Guadalcanal Diary - Walking In The Shadow Of The Big Man
The city of Athens in Georgia may seem an unlikely place for a musical revolution, but in the early eighties, that is just what took place there. Of those bands which emerged from that city, R.E.M. are, without doubt, the most successful and well-known. Often overlooked, however, are Guadalcanal Diary who produced a number of albums during the eighties before splitting up, only to reform periodically for the occasional one-off gig in their hometown.
It should therefore come as no surprise that the overall sound of Guadalcanal Diary at times possesses a more than passing resemblance to their more famous peers. But before a charge of plagiarism is laid at their feet it is worth remembering that the band's debut album, Walking in the Shadow of the Big Man, was produced by the same Don Dixon who was responsible for much of the production for R.E.M.'s earlier work. As he did with R.E.M., Dixon's production is sparse and stripped down, enabling the band's talents as musicians and lyricists to take centre stage.
Guadalcanal Diary's songs cover a wide range of themes. Originally drawing inspiration from punk and prog rock, the band's two founders, Murray Attaway and Jeff Walls, started out playing Civil War ballads to which they added their own numbers about the supernatural and, most tellingly, religion. Once they took on additional members, drummer John Poe and bassist Rhett Crowe, they were able to add still more strands to their work - Poe's inspired and sometimes left-field drumming and Crowe's pop derived bass lines. The result is a mixture of sounds which in some ways marked them out. They became a big hit on U.S. college radio stations and critics alike.
Coming to this album years after the fact, it is not hard to see the appeal. Walking in the Shadow of the Big Man has the flavour of southern rock right from the start with the anti-war ballad "Trail of Tears" opening the album. But the album does not slip easily thence into a facsimile of the opening track, and to that we can credit the musical diversity of the band members. The stand out track is probably the cowpunk masterpiece, "Watusi Rodeo" about some Texan rednecks at an African cattle fair doing, well, what rednecks do, I suppose, much to the bewilderment of the locals. The song was first recorded on a self-produced EP in 1983 and later covered by Reverend Horton for the second Ace Ventura film. A similar musical style, without the same sense of fun, can be found on "Ghost on the Road" while "Pillow Talk" elicits memories of British pop bands of the sixties.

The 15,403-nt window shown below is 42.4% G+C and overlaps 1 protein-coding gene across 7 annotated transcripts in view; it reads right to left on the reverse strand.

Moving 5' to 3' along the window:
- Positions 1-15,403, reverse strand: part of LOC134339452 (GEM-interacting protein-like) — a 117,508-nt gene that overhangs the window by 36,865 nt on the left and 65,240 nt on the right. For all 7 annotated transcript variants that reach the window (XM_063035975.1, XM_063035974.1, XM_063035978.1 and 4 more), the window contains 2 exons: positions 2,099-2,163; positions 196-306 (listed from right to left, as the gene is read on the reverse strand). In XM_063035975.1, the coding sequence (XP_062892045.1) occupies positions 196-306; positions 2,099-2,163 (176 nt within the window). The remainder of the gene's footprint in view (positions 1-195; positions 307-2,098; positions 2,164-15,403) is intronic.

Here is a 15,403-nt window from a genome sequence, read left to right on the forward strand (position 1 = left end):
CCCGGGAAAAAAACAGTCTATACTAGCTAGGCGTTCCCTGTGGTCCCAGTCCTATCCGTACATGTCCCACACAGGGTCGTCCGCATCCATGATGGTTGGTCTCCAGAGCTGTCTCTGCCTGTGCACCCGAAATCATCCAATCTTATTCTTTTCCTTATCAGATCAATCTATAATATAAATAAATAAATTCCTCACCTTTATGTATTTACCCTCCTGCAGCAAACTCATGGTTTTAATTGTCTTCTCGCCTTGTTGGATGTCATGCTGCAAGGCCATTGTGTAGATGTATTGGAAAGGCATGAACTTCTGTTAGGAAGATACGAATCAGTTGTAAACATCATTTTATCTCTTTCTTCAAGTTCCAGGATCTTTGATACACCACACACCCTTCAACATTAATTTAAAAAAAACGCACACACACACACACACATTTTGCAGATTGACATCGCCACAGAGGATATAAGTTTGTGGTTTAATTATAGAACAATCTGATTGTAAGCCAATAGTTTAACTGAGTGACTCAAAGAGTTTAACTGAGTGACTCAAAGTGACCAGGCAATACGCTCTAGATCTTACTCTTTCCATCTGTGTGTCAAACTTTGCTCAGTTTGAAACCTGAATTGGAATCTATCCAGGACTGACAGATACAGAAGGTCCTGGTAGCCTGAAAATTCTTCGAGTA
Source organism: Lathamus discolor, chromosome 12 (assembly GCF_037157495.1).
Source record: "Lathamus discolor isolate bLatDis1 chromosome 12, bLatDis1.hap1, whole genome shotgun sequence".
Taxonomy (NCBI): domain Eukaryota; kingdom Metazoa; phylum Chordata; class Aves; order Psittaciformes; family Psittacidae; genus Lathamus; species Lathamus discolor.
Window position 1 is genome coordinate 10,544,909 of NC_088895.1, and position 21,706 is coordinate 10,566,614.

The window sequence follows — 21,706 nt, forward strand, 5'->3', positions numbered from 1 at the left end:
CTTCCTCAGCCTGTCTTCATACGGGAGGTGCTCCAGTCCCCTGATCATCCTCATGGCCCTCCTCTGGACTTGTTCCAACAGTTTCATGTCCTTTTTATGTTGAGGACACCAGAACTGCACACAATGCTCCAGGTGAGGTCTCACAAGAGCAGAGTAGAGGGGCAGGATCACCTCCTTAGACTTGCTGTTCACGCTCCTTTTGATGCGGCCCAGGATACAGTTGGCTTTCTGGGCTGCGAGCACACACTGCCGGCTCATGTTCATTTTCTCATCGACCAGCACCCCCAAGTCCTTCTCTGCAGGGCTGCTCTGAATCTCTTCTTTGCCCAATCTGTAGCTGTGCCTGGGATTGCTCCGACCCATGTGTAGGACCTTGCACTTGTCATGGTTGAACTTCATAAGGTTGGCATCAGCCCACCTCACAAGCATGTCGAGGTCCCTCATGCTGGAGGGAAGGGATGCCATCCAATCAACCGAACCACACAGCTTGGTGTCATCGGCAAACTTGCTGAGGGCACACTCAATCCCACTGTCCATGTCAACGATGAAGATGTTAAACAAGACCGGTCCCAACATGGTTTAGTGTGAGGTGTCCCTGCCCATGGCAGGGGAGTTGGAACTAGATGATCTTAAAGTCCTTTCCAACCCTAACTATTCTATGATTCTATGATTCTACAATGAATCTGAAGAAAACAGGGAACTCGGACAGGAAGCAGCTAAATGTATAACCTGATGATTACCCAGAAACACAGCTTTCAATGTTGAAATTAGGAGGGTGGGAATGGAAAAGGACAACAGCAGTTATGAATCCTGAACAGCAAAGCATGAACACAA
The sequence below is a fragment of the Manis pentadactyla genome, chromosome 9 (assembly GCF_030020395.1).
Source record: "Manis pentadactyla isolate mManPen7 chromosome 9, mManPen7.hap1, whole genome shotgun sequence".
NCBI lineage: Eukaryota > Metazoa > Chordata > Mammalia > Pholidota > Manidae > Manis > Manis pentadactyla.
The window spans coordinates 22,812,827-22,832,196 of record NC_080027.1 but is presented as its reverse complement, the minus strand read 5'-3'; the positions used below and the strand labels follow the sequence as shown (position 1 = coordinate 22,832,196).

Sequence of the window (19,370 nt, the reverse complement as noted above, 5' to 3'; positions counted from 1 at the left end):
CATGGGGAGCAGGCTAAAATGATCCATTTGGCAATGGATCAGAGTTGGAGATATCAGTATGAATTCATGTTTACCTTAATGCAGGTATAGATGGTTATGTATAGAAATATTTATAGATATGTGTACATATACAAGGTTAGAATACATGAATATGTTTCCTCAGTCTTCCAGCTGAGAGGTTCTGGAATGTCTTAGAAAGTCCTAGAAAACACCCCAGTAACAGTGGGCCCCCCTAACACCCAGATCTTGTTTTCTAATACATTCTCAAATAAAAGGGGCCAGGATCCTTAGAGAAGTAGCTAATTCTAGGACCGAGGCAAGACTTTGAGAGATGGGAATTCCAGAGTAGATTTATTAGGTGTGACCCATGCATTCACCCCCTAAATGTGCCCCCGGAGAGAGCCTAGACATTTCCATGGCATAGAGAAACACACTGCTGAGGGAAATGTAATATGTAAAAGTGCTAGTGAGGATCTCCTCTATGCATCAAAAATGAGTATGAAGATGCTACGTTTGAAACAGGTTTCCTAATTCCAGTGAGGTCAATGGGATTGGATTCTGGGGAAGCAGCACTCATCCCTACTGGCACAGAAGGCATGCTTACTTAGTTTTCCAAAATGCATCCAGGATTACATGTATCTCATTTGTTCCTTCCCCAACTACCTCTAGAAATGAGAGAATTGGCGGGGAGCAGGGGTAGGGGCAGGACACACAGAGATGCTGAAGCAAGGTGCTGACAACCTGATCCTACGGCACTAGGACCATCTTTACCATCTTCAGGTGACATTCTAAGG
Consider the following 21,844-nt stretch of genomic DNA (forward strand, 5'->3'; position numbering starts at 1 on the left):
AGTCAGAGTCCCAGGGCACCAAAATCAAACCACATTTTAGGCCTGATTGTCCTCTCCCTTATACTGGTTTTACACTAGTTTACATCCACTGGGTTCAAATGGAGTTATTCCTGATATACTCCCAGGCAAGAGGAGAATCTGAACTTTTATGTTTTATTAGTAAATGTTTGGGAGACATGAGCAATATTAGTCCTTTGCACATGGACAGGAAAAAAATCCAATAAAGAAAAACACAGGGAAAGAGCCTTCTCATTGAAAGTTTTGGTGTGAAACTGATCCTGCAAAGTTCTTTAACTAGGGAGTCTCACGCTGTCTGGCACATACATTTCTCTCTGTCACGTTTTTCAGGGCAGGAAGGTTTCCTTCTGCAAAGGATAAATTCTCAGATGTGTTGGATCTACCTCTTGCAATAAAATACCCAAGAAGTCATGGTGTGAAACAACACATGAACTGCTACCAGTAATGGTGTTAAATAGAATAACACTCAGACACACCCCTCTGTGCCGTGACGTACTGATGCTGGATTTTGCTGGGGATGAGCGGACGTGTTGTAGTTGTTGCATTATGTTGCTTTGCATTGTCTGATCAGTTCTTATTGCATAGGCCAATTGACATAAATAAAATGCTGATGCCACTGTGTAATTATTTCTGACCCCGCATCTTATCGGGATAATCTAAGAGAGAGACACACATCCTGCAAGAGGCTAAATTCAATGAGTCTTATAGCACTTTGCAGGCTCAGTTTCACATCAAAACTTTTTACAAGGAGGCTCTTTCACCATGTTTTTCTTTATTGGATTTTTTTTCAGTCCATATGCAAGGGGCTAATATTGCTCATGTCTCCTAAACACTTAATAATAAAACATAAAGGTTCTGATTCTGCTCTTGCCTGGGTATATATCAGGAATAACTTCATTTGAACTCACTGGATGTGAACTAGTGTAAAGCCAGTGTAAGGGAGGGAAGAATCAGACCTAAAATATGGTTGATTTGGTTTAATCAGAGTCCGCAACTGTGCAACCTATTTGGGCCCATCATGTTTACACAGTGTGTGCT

Other highlights on the album include two instrumentals. "Gilbert Takes the Wheel" is somewhat reminiscent of Simple Minds, or even U2, while the title track has one of the finest melodies on the entire album, driven by some excellent jangly guitars. Yet, it is not all glory. Attaway's religious fervor sees a number of tracks with religious themes, including the dull and plodding "Fire from Heaven" to the enthusiastic take on the folk-hymn, "Kumbayah", complete with audience participation.
Walking in the Shadow of the Big Man is a musical statement which is well-worth digging out. But sadly it is not comparable to its many influences. Only rarely does it rise above the sort of sound which I have heard emanate from dozens of other bands with more force. The Connells and the Gin Blossoms immediately spring to mind in that regard. Indeed, when the band step outside the sort of southern jangle pop format, heavily influenced by R.E.M., that they are at their best. And to hear Guadalcanal Diary at their best, you can do no worse than listen to "Watusi Rodeo" which not only has that originality, but shows that the band were also having a damn good time as well.
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